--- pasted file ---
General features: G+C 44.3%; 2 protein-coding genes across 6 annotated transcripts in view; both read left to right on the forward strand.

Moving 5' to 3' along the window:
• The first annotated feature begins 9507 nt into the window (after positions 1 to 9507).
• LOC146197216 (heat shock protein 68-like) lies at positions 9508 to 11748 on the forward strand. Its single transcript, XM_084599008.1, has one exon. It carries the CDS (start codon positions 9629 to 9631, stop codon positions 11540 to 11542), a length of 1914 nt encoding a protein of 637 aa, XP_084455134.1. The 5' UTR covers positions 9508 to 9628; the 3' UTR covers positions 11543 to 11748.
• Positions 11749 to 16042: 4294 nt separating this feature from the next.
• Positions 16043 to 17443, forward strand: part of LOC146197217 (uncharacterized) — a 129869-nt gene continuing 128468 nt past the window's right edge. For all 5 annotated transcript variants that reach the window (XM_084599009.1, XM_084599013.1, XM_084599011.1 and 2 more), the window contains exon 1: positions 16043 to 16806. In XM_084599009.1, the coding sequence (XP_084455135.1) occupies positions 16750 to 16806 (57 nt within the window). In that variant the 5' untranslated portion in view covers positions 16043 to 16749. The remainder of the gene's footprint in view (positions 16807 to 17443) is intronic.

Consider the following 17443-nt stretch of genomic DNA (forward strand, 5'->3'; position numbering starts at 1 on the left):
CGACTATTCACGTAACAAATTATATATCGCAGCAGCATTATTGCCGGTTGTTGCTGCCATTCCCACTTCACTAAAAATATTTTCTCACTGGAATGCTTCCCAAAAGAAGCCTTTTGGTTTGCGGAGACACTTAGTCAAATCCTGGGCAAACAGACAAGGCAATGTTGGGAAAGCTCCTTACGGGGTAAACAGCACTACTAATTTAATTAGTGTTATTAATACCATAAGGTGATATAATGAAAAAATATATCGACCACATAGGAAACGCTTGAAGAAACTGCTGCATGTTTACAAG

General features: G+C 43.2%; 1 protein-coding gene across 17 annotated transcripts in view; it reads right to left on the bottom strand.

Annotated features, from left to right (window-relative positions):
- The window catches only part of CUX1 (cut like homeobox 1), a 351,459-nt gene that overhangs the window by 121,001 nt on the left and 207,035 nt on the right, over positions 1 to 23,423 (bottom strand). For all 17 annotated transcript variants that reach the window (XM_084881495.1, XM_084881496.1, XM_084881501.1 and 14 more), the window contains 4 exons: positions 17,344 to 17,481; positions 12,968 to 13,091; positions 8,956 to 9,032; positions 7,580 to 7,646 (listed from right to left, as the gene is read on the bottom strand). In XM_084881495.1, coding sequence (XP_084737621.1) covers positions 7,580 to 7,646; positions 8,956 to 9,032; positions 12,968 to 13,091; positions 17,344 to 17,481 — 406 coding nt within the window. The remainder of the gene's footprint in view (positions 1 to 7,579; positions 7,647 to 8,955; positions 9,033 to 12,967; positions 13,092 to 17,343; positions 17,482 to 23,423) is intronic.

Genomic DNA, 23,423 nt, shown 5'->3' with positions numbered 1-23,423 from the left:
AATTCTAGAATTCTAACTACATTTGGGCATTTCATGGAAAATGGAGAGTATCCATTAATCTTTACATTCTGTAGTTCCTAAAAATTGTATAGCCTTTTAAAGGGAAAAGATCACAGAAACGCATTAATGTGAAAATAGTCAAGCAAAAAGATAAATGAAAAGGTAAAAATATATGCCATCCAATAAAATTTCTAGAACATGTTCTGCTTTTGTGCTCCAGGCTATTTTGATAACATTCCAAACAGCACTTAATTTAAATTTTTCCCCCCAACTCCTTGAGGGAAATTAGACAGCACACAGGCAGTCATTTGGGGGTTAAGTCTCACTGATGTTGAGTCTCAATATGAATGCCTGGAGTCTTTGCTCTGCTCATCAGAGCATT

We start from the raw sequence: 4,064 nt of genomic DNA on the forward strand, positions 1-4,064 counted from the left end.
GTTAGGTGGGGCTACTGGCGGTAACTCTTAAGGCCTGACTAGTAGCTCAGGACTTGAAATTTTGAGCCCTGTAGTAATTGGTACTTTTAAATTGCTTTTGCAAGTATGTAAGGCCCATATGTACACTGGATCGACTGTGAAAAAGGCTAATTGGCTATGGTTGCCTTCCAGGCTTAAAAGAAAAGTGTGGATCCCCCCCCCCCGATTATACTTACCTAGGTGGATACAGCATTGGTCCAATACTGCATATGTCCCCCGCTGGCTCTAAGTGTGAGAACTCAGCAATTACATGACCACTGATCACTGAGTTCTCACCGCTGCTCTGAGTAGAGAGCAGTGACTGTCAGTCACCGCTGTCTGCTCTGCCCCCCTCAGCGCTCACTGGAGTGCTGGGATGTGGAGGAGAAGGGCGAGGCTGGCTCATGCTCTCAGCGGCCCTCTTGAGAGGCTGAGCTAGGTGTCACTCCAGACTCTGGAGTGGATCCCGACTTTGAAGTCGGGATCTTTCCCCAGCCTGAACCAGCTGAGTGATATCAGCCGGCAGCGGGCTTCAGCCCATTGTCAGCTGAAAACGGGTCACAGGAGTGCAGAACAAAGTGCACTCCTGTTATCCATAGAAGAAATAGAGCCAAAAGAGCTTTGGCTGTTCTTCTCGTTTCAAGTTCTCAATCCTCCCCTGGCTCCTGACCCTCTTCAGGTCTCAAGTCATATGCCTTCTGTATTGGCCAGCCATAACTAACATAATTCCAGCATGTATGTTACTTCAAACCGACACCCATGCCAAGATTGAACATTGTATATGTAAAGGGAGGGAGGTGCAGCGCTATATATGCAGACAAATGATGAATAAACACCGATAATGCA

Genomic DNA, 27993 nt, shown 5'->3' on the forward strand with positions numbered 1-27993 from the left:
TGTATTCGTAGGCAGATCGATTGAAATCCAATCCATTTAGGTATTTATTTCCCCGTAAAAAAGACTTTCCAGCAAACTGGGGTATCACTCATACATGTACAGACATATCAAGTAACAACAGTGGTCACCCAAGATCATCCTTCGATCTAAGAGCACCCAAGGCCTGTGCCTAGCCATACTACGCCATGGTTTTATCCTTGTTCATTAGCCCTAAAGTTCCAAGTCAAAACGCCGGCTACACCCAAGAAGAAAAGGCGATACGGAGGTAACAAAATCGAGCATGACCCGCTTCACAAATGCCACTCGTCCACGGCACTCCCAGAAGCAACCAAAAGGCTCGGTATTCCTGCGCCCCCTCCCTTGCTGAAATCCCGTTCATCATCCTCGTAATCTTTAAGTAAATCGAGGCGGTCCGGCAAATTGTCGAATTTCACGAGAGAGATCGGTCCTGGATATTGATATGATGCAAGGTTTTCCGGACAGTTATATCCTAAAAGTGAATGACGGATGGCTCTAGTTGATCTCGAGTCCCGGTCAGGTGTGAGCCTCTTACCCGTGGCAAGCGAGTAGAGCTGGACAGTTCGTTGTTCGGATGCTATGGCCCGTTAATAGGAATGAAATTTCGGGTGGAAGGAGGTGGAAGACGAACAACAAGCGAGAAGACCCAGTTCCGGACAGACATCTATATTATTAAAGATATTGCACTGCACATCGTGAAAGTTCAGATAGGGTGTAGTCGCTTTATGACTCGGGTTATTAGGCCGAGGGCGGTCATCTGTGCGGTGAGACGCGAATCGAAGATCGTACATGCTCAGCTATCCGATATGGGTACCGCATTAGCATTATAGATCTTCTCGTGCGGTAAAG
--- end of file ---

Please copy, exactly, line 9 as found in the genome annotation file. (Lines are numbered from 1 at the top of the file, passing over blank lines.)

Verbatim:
General features: G+C 43.2%; 1 protein-coding gene across 17 annotated transcripts in view; it reads right to left on the bottom strand.